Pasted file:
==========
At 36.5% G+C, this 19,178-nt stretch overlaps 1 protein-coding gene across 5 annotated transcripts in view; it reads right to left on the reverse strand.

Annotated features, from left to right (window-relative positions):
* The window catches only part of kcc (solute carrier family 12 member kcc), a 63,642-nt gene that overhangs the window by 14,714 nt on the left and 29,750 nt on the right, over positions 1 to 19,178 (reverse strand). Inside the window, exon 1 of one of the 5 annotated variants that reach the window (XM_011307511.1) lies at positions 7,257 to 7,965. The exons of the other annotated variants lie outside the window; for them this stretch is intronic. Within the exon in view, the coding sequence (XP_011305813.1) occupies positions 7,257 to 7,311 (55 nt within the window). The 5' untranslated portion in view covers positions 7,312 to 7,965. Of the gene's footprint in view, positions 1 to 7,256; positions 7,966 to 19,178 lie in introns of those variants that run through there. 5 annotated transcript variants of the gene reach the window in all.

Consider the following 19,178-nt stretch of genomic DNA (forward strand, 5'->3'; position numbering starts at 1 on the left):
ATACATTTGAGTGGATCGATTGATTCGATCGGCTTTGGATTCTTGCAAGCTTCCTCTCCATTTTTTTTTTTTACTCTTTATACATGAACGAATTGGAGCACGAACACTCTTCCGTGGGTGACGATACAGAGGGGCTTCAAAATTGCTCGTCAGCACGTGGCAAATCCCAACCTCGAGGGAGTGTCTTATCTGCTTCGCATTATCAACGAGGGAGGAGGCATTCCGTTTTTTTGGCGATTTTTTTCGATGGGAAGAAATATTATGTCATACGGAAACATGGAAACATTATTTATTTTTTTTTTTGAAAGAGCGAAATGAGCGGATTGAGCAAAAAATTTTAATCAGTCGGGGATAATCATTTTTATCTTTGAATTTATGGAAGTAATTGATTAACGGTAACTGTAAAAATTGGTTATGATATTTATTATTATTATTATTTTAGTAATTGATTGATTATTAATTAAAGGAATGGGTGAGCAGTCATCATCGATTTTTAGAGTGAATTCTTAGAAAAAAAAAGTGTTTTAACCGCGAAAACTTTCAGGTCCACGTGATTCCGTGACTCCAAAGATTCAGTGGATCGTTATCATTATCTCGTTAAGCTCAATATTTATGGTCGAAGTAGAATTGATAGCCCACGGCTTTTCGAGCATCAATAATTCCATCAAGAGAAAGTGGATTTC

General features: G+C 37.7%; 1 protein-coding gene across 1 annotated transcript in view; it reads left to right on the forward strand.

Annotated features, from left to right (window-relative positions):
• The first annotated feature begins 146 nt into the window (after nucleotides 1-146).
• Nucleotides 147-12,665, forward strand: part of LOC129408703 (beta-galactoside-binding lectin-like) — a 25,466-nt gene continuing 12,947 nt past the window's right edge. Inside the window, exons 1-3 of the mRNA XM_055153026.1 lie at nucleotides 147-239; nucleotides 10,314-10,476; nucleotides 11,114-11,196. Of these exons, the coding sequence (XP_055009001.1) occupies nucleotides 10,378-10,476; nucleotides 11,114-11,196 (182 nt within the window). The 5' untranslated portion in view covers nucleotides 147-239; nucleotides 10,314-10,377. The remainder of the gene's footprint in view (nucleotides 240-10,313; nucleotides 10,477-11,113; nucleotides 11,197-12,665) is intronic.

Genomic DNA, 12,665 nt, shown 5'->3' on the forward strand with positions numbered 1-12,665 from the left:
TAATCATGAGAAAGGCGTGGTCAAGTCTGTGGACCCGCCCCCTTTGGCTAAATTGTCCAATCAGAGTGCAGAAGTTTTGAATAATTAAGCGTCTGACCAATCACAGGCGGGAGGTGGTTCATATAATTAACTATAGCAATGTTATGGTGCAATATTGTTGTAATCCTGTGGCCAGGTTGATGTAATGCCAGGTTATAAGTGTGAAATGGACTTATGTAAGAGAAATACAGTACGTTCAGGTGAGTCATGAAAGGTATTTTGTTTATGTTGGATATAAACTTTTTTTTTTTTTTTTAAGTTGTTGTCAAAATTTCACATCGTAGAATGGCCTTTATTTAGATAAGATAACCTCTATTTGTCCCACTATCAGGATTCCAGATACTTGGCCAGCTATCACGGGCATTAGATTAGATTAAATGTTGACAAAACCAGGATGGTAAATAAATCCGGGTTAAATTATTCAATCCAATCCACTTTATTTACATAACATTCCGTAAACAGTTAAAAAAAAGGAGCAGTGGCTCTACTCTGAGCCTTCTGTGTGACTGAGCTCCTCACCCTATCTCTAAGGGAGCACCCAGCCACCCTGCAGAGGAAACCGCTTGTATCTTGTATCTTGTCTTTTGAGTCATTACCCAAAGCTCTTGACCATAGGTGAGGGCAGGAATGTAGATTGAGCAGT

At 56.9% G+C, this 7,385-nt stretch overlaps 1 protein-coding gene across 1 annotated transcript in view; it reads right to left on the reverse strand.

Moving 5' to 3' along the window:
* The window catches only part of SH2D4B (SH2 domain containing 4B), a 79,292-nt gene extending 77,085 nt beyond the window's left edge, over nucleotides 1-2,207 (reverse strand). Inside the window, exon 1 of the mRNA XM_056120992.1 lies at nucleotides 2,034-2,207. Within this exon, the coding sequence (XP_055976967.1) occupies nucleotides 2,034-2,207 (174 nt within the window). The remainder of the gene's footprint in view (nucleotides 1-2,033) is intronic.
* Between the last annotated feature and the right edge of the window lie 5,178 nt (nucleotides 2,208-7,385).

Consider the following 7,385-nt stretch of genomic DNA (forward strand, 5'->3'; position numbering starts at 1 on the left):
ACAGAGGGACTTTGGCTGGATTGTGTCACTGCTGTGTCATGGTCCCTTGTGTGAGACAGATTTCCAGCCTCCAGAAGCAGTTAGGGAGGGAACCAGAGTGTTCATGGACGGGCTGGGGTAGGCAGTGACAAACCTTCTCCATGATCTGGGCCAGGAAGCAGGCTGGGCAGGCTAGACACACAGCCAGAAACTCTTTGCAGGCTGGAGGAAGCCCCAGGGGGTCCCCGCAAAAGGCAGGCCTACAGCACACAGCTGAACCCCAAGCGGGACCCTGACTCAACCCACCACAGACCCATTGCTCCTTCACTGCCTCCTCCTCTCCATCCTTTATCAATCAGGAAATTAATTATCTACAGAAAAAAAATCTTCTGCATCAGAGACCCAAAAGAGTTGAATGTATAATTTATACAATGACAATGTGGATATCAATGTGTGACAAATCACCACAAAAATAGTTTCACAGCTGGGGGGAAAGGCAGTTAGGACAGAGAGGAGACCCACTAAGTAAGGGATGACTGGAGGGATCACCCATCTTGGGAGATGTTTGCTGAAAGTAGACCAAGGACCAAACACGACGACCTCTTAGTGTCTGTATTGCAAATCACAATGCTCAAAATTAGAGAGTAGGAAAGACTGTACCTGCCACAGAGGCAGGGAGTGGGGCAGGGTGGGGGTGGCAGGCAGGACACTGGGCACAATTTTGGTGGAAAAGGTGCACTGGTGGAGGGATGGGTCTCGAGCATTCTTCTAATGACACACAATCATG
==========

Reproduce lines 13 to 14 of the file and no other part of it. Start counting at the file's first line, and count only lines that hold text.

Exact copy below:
Moving 5' to 3' along the window:
* The window catches only part of SH2D4B (SH2 domain containing 4B), a 79,292-nt gene extending 77,085 nt beyond the window's left edge, over nucleotides 1-2,207 (reverse strand). Inside the window, exon 1 of the mRNA XM_056120992.1 lies at nucleotides 2,034-2,207. Within this exon, the coding sequence (XP_055976967.1) occupies nucleotides 2,034-2,207 (174 nt within the window). The remainder of the gene's footprint in view (nucleotides 1-2,033) is intronic.